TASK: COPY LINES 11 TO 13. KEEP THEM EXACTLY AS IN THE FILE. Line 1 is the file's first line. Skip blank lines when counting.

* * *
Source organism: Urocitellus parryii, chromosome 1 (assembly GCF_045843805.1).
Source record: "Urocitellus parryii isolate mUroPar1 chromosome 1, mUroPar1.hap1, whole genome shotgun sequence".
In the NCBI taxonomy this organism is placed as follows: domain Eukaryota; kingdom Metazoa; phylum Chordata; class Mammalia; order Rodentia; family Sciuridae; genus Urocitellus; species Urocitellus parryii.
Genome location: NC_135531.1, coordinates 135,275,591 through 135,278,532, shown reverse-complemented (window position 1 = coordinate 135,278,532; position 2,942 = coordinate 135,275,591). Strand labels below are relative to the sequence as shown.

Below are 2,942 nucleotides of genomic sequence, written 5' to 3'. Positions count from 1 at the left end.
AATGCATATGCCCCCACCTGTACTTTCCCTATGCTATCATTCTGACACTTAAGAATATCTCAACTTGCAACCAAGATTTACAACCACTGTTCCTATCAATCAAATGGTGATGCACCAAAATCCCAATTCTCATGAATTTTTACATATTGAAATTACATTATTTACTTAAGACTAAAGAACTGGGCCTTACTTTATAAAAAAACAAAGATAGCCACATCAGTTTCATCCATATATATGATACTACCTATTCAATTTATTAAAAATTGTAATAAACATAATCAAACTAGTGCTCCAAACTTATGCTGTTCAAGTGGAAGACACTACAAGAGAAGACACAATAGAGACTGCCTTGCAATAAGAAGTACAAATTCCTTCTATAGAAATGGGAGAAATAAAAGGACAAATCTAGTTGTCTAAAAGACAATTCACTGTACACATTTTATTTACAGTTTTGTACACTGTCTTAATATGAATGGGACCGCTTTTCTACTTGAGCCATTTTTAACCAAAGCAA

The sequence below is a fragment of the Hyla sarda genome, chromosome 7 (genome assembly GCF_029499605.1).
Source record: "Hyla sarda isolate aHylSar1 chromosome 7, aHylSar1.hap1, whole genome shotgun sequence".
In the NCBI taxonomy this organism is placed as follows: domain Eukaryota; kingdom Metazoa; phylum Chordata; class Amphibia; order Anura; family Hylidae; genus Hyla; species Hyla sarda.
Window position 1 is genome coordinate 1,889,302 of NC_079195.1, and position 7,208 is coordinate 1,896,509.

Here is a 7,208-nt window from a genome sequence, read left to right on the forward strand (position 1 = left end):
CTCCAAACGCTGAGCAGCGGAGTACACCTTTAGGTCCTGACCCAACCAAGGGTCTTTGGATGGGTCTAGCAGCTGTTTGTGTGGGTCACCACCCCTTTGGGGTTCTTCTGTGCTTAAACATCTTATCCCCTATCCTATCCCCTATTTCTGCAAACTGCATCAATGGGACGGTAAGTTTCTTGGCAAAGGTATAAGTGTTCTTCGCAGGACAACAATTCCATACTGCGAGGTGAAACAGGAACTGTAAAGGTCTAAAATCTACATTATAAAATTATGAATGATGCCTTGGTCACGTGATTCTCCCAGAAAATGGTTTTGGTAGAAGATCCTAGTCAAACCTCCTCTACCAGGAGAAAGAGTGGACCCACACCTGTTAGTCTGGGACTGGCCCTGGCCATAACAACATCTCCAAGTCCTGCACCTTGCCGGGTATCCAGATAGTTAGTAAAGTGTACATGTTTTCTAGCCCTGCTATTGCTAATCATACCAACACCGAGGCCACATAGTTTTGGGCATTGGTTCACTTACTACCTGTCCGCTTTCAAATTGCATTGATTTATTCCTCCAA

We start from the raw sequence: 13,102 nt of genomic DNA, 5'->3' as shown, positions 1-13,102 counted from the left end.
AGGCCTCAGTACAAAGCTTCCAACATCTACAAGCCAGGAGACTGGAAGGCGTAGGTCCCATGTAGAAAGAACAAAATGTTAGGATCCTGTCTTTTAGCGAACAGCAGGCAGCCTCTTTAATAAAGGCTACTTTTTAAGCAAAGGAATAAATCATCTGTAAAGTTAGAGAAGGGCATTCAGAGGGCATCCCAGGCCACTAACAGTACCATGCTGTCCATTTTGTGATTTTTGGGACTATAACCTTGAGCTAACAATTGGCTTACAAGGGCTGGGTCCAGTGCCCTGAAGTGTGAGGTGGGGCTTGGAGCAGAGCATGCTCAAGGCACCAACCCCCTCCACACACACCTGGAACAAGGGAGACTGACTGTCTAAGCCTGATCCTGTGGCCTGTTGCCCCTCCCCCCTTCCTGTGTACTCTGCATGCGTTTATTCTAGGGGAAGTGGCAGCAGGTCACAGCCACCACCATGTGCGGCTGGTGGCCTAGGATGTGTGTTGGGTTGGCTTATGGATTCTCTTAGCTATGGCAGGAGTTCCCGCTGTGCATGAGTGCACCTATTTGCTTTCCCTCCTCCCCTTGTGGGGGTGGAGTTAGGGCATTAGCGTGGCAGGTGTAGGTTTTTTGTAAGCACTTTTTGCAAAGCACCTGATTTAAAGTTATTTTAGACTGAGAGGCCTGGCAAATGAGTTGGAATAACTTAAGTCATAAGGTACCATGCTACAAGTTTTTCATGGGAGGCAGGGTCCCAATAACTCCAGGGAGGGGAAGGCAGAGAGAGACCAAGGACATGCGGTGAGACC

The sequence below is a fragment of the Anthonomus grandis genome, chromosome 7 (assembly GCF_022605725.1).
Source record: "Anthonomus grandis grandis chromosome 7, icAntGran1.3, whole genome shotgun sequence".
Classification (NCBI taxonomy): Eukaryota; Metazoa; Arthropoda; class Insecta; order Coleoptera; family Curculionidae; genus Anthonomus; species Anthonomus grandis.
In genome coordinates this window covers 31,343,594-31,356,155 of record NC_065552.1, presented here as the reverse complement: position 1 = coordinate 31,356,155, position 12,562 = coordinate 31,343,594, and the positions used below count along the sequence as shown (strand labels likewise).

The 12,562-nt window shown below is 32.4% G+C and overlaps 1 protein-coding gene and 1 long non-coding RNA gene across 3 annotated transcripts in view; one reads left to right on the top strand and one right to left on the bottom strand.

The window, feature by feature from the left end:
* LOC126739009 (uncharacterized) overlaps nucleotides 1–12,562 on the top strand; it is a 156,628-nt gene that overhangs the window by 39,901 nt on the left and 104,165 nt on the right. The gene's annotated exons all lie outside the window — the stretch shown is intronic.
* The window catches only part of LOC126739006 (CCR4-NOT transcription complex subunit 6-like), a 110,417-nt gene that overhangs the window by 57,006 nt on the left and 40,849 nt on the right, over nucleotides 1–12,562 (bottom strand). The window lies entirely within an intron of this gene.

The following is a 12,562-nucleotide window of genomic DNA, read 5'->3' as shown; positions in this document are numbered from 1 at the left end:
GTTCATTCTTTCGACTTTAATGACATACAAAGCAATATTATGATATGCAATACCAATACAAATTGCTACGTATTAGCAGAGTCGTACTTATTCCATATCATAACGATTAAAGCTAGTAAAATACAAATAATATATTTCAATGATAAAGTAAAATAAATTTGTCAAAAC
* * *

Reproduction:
Here is a 7,208-nt window from a genome sequence, read left to right on the forward strand (position 1 = left end):
CTCCAAACGCTGAGCAGCGGAGTACACCTTTAGGTCCTGACCCAACCAAGGGTCTTTGGATGGGTCTAGCAGCTGTTTGTGTGGGTCACCACCCCTTTGGGGTTCTTCTGTGCTTAAACATCTTATCCCCTATCCTATCCCCTATTTCTGCAAACTGCATCAATGGGACGGTAAGTTTCTTGGCAAAGGTATAAGTGTTCTTCGCAGGACAACAATTCCATACTGCGAGGTGAAACAGGAACTGTAAAGGTCTAAAATCTACATTATAAAATTATGAATGATGCCTTGGTCACGTGATTCTCCCAGAAAATGGTTTTGGTAGAAGATCCTAGTCAAACCTCCTCTACCAGGAGAAAGAGTGGACCCACACCTGTTAGTCTGGGACTGGCCCTGGCCATAACAACATCTCCAAGTCCTGCACCTTGCCGGGTATCCAGATAGTTAGTAAAGTGTACATGTTTTCTAGCCCTGCTATTGCTAATCATACCAACACCGAGGCCACATAGTTTTGGGCATTGGTTCACTTACTACCTGTCCGCTTTCAAATTGCATTGATTTATTCCTCCAA

We start from the raw sequence: 13,102 nt of genomic DNA, 5'->3' as shown, positions 1-13,102 counted from the left end.